In this guest blog post, Dan Sabato, Teacher of History and Politics at Haberdashers’ Aske’s School for Girls, explores the question of how we rationalise the teaching and learning decisions we make.
The big question seems to be ‘Why?’ With time at an absolute premium, schools are being forced to revisit this most difficult of questions. Consequently, the nuts and bolts of a teacher’s daily activity are being cast under the spotlight: ‘Why do we observe lessons?’ ‘Why do we use data?’ ‘Why do we provide feedback?’ With more concerted attempts to reduce teacher workload, this question of ‘why’ has never been more significant. Additionally, teachers are faced with new questions; perhaps the most revolutionary of which being ‘Why should we use iPads and mobile technology in the classroom?’ Alongside the challenges of exam restructuring and curriculum changes, this is yet another aspect of school life that requires both time and effort. The ‘Why?’ question – in explaining the rationale behind the things we are expected to do – is a challenge for school leaders across the country; one that I would argue has been avoided for too long.
As a future leader and Assistant Head, I have been provided with an opportunity to tackle many of the issues mentioned above – data, Teaching and Learning, mobile technology – will all fall under the remit of Academic pupil experience. However, in preparing for this new post I have taken the time to reflect on my journey into leadership. I believe I have experienced a great deal in the short time I have been involved in the profession and I continue to challenge myself in order to be the best teacher and learner that I can be. It seems obvious, that I would strive to continue developing, but I have found that this is not the case for all.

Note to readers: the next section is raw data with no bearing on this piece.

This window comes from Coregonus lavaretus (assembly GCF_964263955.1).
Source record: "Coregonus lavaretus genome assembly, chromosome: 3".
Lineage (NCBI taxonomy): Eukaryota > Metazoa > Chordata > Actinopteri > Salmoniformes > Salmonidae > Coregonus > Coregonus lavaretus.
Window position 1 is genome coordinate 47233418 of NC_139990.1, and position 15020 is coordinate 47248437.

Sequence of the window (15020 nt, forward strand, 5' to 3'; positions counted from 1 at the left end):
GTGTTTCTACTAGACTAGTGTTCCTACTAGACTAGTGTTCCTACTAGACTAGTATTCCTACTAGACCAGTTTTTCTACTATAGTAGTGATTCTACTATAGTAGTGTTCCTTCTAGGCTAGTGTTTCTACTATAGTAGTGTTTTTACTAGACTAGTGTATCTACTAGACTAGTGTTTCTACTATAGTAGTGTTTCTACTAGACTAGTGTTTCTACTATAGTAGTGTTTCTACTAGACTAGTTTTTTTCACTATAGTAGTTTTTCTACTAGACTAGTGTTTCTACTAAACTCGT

For right or for wrong, this is the way in which our world works, so why should teachers avoid a similar ideal? I accept that as teachers we are pushed and pulled in all sorts of, often conflicting, directions, and it must surely come as no surprise that recent articles have suggested that a surprisingly high number of young teachers and NQTs do not complete their initial years in the profession. Outside of the headlines, however, it is clear that many NQTs do more than simply survive their first year; they excel in post, not only in the classroom but through whole school projects and initiatives. New teachers enter the profession with energy, dynamism and a willingness to learn. As a future school leader, I believe it is my duty to harness the positivity and energy that new teachers bring into the profession, in order to maintain and develop an effective learning culture across the school.
All teachers must value themselves as learners, striving to be better in their own practice in order to continue developing as professionals. At the recent TLA Berkhamsted Conference, Mark Steed, Principal of Berkhamsted School, said that year on year he aimed to be better at his job. I fully concur with this idea that teachers should strive to be better. We expect this of our students therefore I would argue that we should expect this from ourselves. The barriers to a community where this is possible are clear and obvious. The support and structure of the school must be both focused and collaborative, and changes to lesson observation, feedback and book scrutiny may need adapting. These are issues that clearly need time and effort, but I would argue that if we are to better ourselves as professionals, these are conversations that cannot be avoided. That said if we are to have these conversations, it has to start with ‘Why?’
From September 2015, Dan Sabato will be Assistant Head – Pupil Experience (Academic) at Haberdashers’ Aske’s School for Girls.